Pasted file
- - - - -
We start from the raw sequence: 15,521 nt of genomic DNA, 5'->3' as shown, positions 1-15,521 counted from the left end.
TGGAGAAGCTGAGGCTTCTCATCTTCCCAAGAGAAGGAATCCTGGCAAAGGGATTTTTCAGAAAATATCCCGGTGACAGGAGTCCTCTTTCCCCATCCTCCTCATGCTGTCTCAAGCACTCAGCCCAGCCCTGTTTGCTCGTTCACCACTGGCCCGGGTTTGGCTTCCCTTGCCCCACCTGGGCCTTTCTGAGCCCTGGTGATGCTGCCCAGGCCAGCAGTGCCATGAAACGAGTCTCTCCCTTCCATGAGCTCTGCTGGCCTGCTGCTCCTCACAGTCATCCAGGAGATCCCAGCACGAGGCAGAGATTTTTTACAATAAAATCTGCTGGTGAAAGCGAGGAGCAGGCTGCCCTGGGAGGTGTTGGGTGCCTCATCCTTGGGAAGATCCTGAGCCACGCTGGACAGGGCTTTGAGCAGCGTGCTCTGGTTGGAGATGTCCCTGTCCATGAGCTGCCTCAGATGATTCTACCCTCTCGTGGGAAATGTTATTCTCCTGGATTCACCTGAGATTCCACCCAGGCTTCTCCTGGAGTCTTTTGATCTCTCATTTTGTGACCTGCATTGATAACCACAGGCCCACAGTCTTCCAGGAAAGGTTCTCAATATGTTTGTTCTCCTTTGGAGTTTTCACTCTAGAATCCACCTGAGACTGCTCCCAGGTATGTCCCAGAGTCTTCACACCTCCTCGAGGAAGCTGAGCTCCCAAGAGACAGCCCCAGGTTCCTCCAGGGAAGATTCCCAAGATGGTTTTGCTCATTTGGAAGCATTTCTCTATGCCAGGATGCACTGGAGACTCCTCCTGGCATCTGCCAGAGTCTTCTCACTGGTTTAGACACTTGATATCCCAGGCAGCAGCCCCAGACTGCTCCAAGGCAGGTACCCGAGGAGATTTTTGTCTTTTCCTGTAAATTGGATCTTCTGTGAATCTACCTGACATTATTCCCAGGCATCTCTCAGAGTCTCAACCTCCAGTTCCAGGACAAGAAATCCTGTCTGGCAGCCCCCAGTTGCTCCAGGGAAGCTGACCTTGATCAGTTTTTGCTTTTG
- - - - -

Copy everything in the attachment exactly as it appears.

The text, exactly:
We start from the raw sequence: 15,521 nt of genomic DNA, 5'->3' as shown, positions 1-15,521 counted from the left end.
TGGAGAAGCTGAGGCTTCTCATCTTCCCAAGAGAAGGAATCCTGGCAAAGGGATTTTTCAGAAAATATCCCGGTGACAGGAGTCCTCTTTCCCCATCCTCCTCATGCTGTCTCAAGCACTCAGCCCAGCCCTGTTTGCTCGTTCACCACTGGCCCGGGTTTGGCTTCCCTTGCCCCACCTGGGCCTTTCTGAGCCCTGGTGATGCTGCCCAGGCCAGCAGTGCCATGAAACGAGTCTCTCCCTTCCATGAGCTCTGCTGGCCTGCTGCTCCTCACAGTCATCCAGGAGATCCCAGCACGAGGCAGAGATTTTTTACAATAAAATCTGCTGGTGAAAGCGAGGAGCAGGCTGCCCTGGGAGGTGTTGGGTGCCTCATCCTTGGGAAGATCCTGAGCCACGCTGGACAGGGCTTTGAGCAGCGTGCTCTGGTTGGAGATGTCCCTGTCCATGAGCTGCCTCAGATGATTCTACCCTCTCGTGGGAAATGTTATTCTCCTGGATTCACCTGAGATTCCACCCAGGCTTCTCCTGGAGTCTTTTGATCTCTCATTTTGTGACCTGCATTGATAACCACAGGCCCACAGTCTTCCAGGAAAGGTTCTCAATATGTTTGTTCTCCTTTGGAGTTTTCACTCTAGAATCCACCTGAGACTGCTCCCAGGTATGTCCCAGAGTCTTCACACCTCCTCGAGGAAGCTGAGCTCCCAAGAGACAGCCCCAGGTTCCTCCAGGGAAGATTCCCAAGATGGTTTTGCTCATTTGGAAGCATTTCTCTATGCCAGGATGCACTGGAGACTCCTCCTGGCATCTGCCAGAGTCTTCTCACTGGTTTAGACACTTGATATCCCAGGCAGCAGCCCCAGACTGCTCCAAGGCAGGTACCCGAGGAGATTTTTGTCTTTTCCTGTAAATTGGATCTTCTGTGAATCTACCTGACATTATTCCCAGGCATCTCTCAGAGTCTCAACCTCCAGTTCCAGGACAAGAAATCCTGTCTGGCAGCCCCCAGTTGCTCCAGGGAAGCTGACCTTGATCAGTTTTTGCTTTTG